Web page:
2019 Champions Showdown Recap – Day 4

by Tatev Abrahamyan

With the rapid portion of the matches in the books, 12 games of blitz were in store for the players. Today brought everything one would expect from such a hectic day: blunders, flagging and a lot of fireworks across the boards. There were no big shake-ups in the standings, as the leaders either maintained or extended their leads, with Caruana already clinching the win. Even with the matches being one-sided, tomorrow promises to bring a lot more excitement and entertainment for the fans!

Standings after Day 4. In the rapid a win is worth 2 points, a draw is 1 point and a loss is 0. In blitz a win is worth 1 point, a draw is .5 and a loss is 0

Fabiano Caruana vs Pentala Harikrishna 28.5-7.5

This has been the most lopsided matchup of the event with the latest World Championship contender clinching the win today. Caruana entered the day with a commanding lead and needed to score 6.5 points in the next 24 games to seal the deal, which he managed to do in 7 games. During his interview, Caruana explained that he hasn’t been getting winning positions out of the openings, but once the games get complicated things tend to favor him.  This is in no way surprising, as handling complex positions is one of his main strengths. He scored a total of 10.5 points today, only stumbling once in game 9 where he blundered a queen in an already hopeless position. They will play out the remainder of the match tomorrow.

Wesley So vs David Navara 21.5-14.5

It was a close fight between these two players, and while the Czech ended up with plus one on the day, Wesley’s lead going into the final day is still quite massive. All the games were combative and went down the wire, but the youthful American has overall gotten the better of his more experienced opponent. It is no surprise that Wesley is the superior player in these time controls, having won several editions of the rapid and blitz in the Grand Chess Tour. Navara finished the day with 6.5/12, but it only decreased his opponent’s lead by one point, not making his chances to even out the match much more realistic. The American will only need to score 3 points in the next 12 games to seal the deal.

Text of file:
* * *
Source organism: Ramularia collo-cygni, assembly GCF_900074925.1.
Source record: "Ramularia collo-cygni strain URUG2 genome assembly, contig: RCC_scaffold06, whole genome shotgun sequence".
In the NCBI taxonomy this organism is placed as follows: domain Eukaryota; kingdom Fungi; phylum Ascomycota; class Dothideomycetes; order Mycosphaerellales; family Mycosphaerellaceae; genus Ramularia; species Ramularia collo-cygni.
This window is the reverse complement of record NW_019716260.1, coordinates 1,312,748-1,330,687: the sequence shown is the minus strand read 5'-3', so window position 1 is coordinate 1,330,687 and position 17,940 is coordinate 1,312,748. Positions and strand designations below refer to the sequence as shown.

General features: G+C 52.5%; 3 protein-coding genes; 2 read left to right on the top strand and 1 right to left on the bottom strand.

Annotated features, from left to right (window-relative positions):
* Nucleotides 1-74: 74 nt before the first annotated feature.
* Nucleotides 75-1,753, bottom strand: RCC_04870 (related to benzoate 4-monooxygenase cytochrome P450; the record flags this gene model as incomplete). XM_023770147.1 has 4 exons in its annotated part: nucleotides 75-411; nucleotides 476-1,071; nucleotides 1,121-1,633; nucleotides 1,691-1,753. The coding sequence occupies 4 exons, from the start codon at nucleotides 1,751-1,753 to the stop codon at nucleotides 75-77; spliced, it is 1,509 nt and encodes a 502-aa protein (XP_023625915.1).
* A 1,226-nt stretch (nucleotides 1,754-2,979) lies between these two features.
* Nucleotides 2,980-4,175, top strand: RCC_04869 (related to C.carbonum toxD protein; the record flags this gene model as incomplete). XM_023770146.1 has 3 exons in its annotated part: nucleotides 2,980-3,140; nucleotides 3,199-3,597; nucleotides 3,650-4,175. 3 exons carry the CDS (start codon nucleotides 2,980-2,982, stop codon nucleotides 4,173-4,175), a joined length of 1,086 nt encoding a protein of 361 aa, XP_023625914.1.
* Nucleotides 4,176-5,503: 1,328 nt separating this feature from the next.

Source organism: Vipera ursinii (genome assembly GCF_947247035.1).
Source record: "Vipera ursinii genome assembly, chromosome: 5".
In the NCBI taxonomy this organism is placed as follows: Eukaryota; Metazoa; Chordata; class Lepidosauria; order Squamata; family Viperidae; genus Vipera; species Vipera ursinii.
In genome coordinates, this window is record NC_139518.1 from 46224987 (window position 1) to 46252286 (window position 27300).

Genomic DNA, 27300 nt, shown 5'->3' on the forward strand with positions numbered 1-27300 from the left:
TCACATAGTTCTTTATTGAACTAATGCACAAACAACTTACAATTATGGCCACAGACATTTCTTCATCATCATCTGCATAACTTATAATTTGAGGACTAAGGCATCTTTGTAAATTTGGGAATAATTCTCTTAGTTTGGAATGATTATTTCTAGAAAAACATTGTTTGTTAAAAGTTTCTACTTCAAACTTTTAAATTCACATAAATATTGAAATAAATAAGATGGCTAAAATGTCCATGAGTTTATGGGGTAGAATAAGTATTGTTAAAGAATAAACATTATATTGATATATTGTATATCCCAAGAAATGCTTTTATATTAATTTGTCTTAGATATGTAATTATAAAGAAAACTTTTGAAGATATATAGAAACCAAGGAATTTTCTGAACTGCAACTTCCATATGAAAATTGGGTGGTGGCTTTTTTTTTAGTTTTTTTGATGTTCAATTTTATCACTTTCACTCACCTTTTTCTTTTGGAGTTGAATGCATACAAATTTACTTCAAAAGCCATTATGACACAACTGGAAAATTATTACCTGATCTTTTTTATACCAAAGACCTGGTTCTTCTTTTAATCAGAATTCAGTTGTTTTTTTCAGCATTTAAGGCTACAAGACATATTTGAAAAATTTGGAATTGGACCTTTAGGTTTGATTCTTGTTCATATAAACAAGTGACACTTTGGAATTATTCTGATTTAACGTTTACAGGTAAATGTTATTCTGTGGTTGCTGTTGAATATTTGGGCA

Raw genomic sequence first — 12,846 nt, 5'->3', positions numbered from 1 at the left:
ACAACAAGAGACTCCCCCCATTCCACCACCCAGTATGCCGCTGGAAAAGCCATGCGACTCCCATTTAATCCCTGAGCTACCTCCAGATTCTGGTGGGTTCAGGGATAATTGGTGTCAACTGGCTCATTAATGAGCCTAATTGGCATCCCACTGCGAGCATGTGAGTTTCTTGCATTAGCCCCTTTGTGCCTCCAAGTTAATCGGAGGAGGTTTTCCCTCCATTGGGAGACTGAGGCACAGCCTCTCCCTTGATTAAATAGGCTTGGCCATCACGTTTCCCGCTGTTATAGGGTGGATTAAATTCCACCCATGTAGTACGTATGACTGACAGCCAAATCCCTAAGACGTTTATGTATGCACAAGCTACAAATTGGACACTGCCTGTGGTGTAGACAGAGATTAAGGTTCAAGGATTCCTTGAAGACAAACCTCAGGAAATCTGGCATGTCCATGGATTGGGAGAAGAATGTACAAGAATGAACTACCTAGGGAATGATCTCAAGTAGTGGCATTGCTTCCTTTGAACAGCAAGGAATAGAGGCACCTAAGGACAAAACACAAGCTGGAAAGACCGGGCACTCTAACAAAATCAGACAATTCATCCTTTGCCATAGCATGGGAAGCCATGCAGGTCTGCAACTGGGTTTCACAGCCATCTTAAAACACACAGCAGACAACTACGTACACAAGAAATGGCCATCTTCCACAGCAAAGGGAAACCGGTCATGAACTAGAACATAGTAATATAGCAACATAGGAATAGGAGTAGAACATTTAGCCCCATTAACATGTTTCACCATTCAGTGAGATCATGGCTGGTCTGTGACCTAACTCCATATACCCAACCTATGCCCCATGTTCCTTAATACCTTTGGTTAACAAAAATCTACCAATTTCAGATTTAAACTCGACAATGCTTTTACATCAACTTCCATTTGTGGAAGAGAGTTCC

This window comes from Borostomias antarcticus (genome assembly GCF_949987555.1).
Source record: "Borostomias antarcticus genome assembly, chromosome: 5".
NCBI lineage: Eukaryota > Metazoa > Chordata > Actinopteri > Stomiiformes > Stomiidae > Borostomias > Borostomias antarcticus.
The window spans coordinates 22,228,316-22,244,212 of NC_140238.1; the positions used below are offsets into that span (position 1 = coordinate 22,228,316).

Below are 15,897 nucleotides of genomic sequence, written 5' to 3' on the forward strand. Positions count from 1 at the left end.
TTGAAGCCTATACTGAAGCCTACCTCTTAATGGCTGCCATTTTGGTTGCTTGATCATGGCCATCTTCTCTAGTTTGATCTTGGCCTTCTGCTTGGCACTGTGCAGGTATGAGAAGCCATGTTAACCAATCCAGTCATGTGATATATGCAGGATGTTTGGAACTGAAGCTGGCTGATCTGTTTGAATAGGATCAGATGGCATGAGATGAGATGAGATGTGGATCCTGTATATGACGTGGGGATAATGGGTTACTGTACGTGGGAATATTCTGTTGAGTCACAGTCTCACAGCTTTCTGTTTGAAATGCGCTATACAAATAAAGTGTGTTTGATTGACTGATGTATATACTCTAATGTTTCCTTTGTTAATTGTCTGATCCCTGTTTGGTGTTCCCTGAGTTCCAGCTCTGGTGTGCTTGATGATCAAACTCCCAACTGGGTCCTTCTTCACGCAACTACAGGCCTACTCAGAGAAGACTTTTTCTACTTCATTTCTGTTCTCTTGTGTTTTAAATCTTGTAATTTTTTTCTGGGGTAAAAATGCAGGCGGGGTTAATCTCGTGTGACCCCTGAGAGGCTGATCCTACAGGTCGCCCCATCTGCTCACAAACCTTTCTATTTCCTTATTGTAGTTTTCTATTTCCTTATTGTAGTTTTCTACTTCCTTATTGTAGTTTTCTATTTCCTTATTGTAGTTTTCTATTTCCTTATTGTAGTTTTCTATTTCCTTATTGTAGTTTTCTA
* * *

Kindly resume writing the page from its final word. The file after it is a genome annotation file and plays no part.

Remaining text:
Hikaru Nakamura vs Jan-Krzysztof Duda 23-13

The Grand Chess Tour winner had the second most dominant performance of the day, just behind his olympic teammate Caruana. Entering the day, this was the most competitive matchup, with only a 4 point gap between the players. At the end of the day, Nakamura only needs 1.5 in the next 12 games to win the match. Many of the games were extremely complicated and could have gone either way, but Nakamura’s lightning fast skills during the critical moments couldn’t be matched by his less experienced opponent. The creative player that he is, Duda tried to create some complications in the final game, but seemingly forgot that his knight was pinned and couldn’t join the attack. The score of the match does not reflect how combative the games were, and certainly we can expect more of the same tomorrow.

Leinier Dominguez vs Veselin Topalov 14.5-21.5

Compared to the rapid portion, the former World Champion had a somewhat modest showing today, scoring 6.5 points out of 12, which widened his already existing lead by a point. This was one of the most balanced matches of the day, and had the least number of decisive games. The players made a total of 7 draws, only 2 less than the number of draws in the rest of the matches combined! Topalov started the day strong, scoring 3 victories in the first 4 games, thus increasing his lead by 8 points. The two losses that came later did not make much of a dent in the score differential, as he still has a commanding lead going into the final day, only needing three more points to clinch the match.

Richard Rapport vs Sam Shankland 23.5-12.5

Today was a good day for the US Champion, who made up for his abysmal start in the rapid games by ending the first blitz day with a plus score.  Unfortunately, it wasn’t nearly enough to make up for his lopsided defeat in the rapid portion, and he’s still far behind Rapport in the match. Shankland stayed technically in contention by scoring in the last game and joked that he is going to win the remaining games and the match without playoffs. He went on to explain on a more serious note that one always needs to keep their head in the game and due an increased number of rapid and blitz events, this is a part of the game that he needs to work on. Going into the final day, the Hungarian superstar only needs one point out of 12 games to win the match. Regardless of how it finishes, we can definitely expect a lot of fighting chess tomorrow from these two!